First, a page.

“Eating a really healthy breakfast, lunch and evening meal is a big part of healthy lifestyle – it is just as important as physical activity,” adds Lanham-New, who sits on the government’s Scientific Advisory Committee on Nutrition.
Gary Frost, chair in nutrition and dietetics in the Faculty of Medicine at Imperial College London, adds that while the research base on the impact of regularly skipping a proper lunch is still relatively small, we have good reason to believe that the effects on your ability to do your job well could be significant.
“What we do know is that children who skip meals do not perform cognitively as well as children who do not skip meals,” he explains. “For adults, there is a lack of data. However, given that mental performance declines with length of fasting, you would expect that a teacher who skips meals would not perform as well as those who eat regularly.”
As for what those changes in performance might look like, Frost points out that one “well described physiological response” sees our brain sending us messages “to seek and find food”, which can make it difficult for us to concentrate on any other tasks at hand.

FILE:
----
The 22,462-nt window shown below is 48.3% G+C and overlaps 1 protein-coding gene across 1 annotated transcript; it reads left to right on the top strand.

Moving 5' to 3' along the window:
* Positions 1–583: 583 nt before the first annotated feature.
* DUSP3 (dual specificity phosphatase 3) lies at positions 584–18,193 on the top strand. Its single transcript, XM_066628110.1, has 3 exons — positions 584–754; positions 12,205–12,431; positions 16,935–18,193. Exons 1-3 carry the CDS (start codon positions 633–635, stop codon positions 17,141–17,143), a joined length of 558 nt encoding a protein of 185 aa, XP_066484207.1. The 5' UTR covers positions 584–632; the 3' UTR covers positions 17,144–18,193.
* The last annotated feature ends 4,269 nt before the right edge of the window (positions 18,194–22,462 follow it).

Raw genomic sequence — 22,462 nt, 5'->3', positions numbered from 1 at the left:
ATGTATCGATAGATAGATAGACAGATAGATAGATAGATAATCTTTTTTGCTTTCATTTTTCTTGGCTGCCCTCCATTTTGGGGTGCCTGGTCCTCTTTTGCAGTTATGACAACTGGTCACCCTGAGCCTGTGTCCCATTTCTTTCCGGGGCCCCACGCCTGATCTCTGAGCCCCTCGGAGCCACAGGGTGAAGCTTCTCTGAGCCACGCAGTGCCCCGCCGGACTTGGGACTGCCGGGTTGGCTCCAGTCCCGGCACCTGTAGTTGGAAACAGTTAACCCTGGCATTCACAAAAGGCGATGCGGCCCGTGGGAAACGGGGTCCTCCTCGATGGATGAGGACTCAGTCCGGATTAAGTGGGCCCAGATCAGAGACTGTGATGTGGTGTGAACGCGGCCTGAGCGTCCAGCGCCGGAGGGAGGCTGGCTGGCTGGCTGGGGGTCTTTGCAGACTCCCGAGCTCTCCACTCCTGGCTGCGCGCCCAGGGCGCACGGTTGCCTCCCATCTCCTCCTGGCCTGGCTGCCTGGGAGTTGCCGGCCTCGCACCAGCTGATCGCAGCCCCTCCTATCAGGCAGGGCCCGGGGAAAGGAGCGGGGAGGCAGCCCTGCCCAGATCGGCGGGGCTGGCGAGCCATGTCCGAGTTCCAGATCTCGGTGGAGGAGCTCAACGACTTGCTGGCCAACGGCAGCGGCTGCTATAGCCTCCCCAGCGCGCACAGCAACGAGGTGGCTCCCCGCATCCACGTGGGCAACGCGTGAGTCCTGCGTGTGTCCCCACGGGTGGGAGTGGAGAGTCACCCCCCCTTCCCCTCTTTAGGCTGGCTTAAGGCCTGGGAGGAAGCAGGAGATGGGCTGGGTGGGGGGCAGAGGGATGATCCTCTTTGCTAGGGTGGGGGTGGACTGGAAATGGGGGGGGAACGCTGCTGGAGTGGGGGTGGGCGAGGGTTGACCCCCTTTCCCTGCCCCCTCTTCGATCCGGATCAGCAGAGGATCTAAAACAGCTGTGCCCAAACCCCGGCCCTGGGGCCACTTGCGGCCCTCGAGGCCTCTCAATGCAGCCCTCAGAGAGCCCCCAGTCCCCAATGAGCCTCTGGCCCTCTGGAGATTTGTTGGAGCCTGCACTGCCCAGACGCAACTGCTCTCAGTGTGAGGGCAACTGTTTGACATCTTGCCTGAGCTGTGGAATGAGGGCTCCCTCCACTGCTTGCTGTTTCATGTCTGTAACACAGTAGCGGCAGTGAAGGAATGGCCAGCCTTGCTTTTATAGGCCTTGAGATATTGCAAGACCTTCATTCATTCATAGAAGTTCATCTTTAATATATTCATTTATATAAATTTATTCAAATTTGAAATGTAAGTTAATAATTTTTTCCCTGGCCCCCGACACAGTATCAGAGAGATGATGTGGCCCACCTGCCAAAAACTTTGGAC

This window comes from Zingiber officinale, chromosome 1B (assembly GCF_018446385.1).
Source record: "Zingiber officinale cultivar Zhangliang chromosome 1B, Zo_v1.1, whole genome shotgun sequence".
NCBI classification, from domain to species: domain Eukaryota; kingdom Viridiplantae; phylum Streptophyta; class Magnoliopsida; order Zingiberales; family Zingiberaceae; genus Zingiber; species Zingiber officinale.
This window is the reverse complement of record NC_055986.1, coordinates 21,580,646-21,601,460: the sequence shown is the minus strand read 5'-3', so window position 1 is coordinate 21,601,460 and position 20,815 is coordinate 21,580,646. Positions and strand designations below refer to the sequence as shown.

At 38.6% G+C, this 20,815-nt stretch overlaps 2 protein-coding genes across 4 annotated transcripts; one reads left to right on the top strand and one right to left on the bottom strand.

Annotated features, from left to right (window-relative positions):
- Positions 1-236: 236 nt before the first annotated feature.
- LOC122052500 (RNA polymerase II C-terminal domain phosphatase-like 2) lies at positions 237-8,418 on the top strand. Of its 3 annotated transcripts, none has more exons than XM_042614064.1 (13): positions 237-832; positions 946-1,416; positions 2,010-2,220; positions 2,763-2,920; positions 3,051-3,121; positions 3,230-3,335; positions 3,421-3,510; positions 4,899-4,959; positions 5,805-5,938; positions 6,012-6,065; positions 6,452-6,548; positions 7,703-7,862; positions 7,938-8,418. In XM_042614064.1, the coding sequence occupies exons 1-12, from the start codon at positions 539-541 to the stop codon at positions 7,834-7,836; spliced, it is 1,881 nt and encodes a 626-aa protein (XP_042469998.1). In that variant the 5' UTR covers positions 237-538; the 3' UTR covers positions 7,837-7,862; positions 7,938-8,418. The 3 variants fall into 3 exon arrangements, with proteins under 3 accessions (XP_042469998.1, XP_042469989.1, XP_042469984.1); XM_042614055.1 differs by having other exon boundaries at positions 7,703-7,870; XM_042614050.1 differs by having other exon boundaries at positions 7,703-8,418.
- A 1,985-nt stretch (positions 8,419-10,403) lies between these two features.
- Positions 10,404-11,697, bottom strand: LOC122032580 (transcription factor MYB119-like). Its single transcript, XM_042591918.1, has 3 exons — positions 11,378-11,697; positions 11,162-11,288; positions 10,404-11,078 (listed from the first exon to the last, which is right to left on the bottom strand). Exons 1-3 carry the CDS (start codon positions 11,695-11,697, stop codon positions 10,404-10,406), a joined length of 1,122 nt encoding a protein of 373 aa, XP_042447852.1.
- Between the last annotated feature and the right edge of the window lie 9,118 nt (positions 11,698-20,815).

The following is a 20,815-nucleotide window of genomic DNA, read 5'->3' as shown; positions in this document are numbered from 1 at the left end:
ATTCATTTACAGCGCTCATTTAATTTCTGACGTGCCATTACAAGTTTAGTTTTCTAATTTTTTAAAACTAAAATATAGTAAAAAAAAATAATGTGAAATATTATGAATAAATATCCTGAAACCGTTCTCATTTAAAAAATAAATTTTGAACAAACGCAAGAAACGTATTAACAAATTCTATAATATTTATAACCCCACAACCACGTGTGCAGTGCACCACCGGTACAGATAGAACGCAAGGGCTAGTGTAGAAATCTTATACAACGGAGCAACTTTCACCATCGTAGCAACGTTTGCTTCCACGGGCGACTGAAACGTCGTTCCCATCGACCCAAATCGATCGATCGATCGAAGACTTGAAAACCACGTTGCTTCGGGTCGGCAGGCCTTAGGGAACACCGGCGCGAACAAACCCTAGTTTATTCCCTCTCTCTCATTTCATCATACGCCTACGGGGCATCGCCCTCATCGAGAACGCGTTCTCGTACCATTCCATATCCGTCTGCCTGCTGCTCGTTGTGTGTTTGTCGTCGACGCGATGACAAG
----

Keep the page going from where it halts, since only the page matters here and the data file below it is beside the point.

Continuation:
Skipping food altogether can reduce the “availability of energy for the brain”, but eating something quickly on the go – perhaps snaffling a cereal bar or a packet of peanuts between classes – can also be problematic because of the types of foods this behaviour forces you to reach for.
“It’s far better to have fruits and vegetables rather than high-sugar, high-fat foods, but busy people will often go to vending machines that are full of crisps or chocolate bars,” says Lanham-New.
She believes it is important for teachers to be aware of the glycaemic index of their snack choices, which shows the extent to which different foodstuffs will increase blood-sugar levels.
“What you should be trying to do is to consume foods that are not going to suddenly increase your blood glucose level very high and then shoot it down again,” she explains. “So, for example, if somebody misses a meal and then they have a chocolate bar, there will be a huge increase in their blood glucose levels. That can result in them actually feeling very tired because [their blood sugar has] gone up and then back down again.”